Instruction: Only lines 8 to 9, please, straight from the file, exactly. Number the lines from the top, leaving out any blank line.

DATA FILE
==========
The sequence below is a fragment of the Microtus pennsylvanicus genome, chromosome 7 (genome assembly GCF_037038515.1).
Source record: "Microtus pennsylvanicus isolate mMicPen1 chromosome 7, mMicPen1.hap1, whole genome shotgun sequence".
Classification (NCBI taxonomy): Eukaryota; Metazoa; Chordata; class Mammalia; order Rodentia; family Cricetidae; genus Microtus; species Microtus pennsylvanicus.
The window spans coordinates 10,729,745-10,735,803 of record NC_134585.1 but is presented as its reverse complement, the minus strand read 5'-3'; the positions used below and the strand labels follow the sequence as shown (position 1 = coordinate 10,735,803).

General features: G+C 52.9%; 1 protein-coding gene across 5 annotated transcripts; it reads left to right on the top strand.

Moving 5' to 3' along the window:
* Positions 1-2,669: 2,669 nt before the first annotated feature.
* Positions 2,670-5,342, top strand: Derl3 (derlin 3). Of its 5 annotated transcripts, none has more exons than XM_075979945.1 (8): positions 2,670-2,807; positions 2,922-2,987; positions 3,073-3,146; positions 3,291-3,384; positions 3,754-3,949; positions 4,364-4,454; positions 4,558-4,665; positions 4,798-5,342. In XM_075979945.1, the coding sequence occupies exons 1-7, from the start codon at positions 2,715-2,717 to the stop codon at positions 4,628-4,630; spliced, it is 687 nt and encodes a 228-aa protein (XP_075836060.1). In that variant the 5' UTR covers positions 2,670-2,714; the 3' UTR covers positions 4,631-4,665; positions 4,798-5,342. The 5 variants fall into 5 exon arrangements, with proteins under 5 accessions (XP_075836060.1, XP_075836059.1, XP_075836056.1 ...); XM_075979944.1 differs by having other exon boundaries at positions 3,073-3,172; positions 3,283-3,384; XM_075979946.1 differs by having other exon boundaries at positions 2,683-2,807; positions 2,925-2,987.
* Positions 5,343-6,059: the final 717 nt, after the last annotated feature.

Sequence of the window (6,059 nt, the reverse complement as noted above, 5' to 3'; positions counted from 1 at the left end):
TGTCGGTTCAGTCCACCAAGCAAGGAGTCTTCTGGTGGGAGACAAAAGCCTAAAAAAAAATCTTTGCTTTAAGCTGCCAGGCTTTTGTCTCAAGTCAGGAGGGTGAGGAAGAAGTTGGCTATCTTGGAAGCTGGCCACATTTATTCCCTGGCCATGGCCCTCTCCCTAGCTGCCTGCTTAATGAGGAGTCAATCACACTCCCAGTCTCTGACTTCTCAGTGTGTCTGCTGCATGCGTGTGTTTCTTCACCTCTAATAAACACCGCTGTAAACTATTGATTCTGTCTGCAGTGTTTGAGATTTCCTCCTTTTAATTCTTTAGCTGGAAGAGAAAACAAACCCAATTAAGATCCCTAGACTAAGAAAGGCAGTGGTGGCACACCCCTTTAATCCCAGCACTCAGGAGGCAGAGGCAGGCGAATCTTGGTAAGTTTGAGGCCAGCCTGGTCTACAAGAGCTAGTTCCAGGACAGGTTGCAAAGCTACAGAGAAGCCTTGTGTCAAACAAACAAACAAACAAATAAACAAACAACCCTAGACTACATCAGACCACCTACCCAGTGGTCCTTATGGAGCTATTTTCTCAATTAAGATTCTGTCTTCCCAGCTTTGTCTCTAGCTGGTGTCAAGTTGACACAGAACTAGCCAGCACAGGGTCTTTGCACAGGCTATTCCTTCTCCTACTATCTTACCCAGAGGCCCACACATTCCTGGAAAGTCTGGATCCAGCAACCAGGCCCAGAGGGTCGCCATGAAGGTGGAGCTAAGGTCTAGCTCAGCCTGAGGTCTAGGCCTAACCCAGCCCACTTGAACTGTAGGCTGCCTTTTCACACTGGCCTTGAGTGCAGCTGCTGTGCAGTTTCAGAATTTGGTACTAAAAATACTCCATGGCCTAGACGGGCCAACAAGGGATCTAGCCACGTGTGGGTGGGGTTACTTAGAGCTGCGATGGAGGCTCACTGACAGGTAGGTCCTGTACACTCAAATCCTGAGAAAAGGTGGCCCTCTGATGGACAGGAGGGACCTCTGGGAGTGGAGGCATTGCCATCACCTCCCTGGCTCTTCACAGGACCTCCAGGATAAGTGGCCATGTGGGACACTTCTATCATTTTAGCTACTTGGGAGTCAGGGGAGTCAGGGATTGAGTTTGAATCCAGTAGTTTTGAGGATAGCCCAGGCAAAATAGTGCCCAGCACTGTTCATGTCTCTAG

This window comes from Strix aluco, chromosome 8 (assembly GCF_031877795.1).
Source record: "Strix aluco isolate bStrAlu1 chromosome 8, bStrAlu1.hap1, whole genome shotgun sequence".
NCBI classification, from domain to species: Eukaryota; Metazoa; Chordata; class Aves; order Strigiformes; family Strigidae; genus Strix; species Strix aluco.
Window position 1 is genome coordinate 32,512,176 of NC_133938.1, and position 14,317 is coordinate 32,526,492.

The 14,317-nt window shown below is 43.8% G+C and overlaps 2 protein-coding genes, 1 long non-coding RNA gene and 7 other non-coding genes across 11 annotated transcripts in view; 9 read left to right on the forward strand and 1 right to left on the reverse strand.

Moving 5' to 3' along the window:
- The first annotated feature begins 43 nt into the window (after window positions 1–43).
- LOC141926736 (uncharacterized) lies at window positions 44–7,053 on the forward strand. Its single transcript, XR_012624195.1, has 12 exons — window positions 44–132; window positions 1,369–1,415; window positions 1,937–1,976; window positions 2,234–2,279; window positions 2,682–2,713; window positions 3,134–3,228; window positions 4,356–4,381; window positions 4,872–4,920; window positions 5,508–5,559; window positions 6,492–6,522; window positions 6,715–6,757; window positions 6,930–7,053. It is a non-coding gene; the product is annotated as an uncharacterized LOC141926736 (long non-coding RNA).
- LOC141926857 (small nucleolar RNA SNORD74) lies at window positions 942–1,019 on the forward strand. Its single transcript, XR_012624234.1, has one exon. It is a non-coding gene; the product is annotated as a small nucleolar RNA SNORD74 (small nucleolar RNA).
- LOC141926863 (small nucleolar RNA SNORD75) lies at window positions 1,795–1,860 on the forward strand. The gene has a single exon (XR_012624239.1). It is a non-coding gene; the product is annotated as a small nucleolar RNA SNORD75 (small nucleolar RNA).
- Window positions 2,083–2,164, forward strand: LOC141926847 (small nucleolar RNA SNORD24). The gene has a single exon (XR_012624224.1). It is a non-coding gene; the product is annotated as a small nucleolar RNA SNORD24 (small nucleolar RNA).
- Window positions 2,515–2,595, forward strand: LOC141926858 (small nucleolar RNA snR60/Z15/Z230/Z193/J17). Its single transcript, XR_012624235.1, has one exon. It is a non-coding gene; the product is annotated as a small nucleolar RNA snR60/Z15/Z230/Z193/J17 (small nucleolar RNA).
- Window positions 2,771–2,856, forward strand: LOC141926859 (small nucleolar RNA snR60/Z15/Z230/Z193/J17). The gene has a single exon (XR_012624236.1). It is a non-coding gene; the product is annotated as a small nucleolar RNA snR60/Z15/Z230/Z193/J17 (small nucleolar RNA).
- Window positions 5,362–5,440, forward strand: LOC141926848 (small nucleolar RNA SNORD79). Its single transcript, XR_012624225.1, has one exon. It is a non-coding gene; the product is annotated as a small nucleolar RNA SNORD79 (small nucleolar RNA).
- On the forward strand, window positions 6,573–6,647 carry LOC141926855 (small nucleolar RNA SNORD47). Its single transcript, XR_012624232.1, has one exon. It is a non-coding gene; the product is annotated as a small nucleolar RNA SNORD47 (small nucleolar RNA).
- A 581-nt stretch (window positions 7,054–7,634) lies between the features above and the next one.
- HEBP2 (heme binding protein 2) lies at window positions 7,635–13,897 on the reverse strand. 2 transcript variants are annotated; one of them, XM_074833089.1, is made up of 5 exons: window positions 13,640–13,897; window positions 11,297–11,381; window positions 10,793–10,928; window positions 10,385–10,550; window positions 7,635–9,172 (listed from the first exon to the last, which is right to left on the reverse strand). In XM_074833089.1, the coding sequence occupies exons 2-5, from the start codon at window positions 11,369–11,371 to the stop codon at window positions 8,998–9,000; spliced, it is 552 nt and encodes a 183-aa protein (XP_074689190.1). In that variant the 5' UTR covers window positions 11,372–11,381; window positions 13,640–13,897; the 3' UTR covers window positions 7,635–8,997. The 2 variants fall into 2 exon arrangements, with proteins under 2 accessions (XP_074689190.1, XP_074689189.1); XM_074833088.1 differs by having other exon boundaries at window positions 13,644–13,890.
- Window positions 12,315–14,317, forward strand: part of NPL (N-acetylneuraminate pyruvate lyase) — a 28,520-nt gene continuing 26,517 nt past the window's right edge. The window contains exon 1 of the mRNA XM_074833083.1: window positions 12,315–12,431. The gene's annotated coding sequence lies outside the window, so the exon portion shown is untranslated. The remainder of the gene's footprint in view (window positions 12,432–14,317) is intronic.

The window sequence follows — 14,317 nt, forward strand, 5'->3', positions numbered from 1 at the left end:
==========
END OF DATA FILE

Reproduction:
* Positions 2,670-5,342, top strand: Derl3 (derlin 3). Of its 5 annotated transcripts, none has more exons than XM_075979945.1 (8): positions 2,670-2,807; positions 2,922-2,987; positions 3,073-3,146; positions 3,291-3,384; positions 3,754-3,949; positions 4,364-4,454; positions 4,558-4,665; positions 4,798-5,342. In XM_075979945.1, the coding sequence occupies exons 1-7, from the start codon at positions 2,715-2,717 to the stop codon at positions 4,628-4,630; spliced, it is 687 nt and encodes a 228-aa protein (XP_075836060.1). In that variant the 5' UTR covers positions 2,670-2,714; the 3' UTR covers positions 4,631-4,665; positions 4,798-5,342. The 5 variants fall into 5 exon arrangements, with proteins under 5 accessions (XP_075836060.1, XP_075836059.1, XP_075836056.1 ...); XM_075979944.1 differs by having other exon boundaries at positions 3,073-3,172; positions 3,283-3,384; XM_075979946.1 differs by having other exon boundaries at positions 2,683-2,807; positions 2,925-2,987.
* Positions 5,343-6,059: the final 717 nt, after the last annotated feature.